results: WP5: it took decades to get acceptance of the LO in Iceland and Norway; the LO has created new uses of fish by-products; A number of options already exist to improve storing and handling onboard, but those are mainly applicable to larger vessels; the necessary investment onboard may be paid back within one to two years. WP6 The potential supply of catches previously discarded is likely to be very variable; Only the largest harbours have facilities than can easily be adapted; Harbours and companies are reluctant to invest in discard infrastructures; More than 30 valorisation products have already been identified

CL4: POLICY OUTREACH (WP7: framing and implementing the discard policy; WP8: bringing results to users)
work : Numerous Interviews with stakeholders ; Review of first 12 months of LO in the Baltic and Pelagic fisheries; Live website with updated knowledge; videos; numerous meetings at local, national and EU levels
results: WP7: discard bans require high levels of at-sea MCS, and/or strong incentives to fish more selectively, neither of which usually apply; The LO has a negative impact on scientific knowledge through a reduction in the acceptance of observers onboard; the current governance process is too slow and inflexible; WP8: The project as gained credibility and legitimacy; Most of the knowledge transfer is ensured through participation to diverse forums; The website contains useful dissemination elements.

DiscardLess contributes to the four major expected impacts of the call text.

1. Support the CFP
DiscardLess has progressed well toward this. We evaluated the biological, ecological, economic and social impacts of the LO across a great diversity of regions and fisheries. We gathered knowledge about the perceived solutions that could reduce discards, and we tested their efficiency through field trials and/or simulation models. We reviewed solutions that already exist somewhere, and we discussed whether and how they can be applicable in other fisheries. Also, we tried to quantify prices and costs of all these solutions, for a rapid appraisal of the potential costs and benefits.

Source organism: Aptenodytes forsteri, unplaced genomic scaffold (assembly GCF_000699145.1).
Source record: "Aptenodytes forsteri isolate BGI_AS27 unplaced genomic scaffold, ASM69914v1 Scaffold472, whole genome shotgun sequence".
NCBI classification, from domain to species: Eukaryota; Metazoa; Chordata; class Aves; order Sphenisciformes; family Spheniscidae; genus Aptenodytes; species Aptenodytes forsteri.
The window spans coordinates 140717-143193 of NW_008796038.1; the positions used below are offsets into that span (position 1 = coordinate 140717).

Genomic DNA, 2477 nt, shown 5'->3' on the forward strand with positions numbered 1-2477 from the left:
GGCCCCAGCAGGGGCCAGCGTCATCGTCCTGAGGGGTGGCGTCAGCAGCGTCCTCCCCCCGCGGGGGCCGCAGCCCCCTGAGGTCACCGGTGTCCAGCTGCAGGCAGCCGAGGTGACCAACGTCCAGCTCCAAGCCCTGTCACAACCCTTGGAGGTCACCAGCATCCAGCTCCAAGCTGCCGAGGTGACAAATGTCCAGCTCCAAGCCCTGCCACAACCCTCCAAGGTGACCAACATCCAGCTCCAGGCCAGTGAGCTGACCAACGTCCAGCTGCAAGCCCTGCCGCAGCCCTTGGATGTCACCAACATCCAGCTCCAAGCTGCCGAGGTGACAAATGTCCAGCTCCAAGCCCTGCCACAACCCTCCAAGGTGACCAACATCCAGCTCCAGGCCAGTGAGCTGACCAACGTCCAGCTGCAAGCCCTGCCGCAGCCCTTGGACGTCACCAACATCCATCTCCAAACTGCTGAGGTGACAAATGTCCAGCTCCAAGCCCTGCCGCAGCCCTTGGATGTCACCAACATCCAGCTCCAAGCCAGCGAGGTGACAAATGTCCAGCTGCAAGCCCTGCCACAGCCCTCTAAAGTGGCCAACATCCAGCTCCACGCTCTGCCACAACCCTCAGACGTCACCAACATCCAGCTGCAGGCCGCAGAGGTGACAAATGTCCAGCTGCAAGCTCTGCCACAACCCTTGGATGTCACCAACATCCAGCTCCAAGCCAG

2. Contribute to implement the Marine Strategy Framework Directive (MSFD)
This objective was addressed in WP1. A set of common evaluation criteria were agreed on the basis of the MSFD indicators. Scenarios were run accordingly.

3. Improved acceptance of conservation measures.
Regarding stakeholders, we have been very present in a great variety of discussion forums, workshops etc. We listened to concerns, and we provided quantitative estimates and technical knowledge on alternative paths. Many simulations convey similar results, underlying that in the medium and long-term, fisheries would benefit economically and ecologically from a shift to discard-free fishing, providing higher revenues and lower costs. This positive perspective in the medium term is important to bring forward. DiscardLess scientists contribute to the balancing of facts vs. opinions.
Regarding society, the problems are similar to other issues of waste management and common pool resource. There is great scope for communicating issues and progresses, and to engage in discussion.

4. Increased levels of control and compliance.
The level of enforcement and control of the LO is the greatest unknown, but the perspectives are not very optimistic. All our interviews point toward a massive rejection of the idea of the LO by fishers. There are little expectations that things could develop positively. Nevertheless, pragmatism prevails and local bottom-up initiatives are also emerging. DiscardLess has a great role to play in reversing this negative trend by engaging in discussions with stakeholders, by providing technical support and by telling the good stories.
DiscardLess is also a major partner in terms of MCS technologies, including Remote Electronic Monitoring and genetic tools for traceability. These are not widely used yet, but should the policy-makers opt for these, the DiscardLess partners will be able to provide technical support